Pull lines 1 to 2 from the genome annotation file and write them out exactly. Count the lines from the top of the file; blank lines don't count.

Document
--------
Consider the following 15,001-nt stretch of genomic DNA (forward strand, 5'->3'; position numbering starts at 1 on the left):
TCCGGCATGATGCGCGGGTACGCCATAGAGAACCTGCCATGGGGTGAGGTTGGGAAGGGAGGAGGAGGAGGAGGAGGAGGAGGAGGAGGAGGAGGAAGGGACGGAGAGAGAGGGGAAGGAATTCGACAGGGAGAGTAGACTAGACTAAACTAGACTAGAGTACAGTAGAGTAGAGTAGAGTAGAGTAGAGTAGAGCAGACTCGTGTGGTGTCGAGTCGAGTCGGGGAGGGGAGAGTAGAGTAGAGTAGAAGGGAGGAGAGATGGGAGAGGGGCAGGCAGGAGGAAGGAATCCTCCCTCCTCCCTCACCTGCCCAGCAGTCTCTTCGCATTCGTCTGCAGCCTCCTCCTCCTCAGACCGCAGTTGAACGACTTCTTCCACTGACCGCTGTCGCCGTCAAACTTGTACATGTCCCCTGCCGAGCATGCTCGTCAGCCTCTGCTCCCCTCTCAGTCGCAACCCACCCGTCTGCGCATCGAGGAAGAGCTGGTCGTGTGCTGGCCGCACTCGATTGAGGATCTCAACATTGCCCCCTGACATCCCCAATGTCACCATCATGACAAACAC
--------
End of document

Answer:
Consider the following 15,001-nt stretch of genomic DNA (forward strand, 5'->3'; position numbering starts at 1 on the left):
TCCGGCATGATGCGCGGGTACGCCATAGAGAACCTGCCATGGGGTGAGGTTGGGAAGGGAGGAGGAGGAGGAGGAGGAGGAGGAGGAGGAGGAGGAAGGGACGGAGAGAGAGGGGAAGGAATTCGACAGGGAGAGTAGACTAGACTAAACTAGACTAGAGTACAGTAGAGTAGAGTAGAGTAGAGTAGAGTAGAGCAGACTCGTGTGGTGTCGAGTCGAGTCGGGGAGGGGAGAGTAGAGTAGAGTAGAAGGGAGGAGAGATGGGAGAGGGGCAGGCAGGAGGAAGGAATCCTCCCTCCTCCCTCACCTGCCCAGCAGTCTCTTCGCATTCGTCTGCAGCCTCCTCCTCCTCAGACCGCAGTTGAACGACTTCTTCCACTGACCGCTGTCGCCGTCAAACTTGTACATGTCCCCTGCCGAGCATGCTCGTCAGCCTCTGCTCCCCTCTCAGTCGCAACCCACCCGTCTGCGCATCGAGGAAGAGCTGGTCGTGTGCTGGCCGCACTCGATTGAGGATCTCAACATTGCCCCCTGACATCCCCAATGTCACCATCATGACAAACAC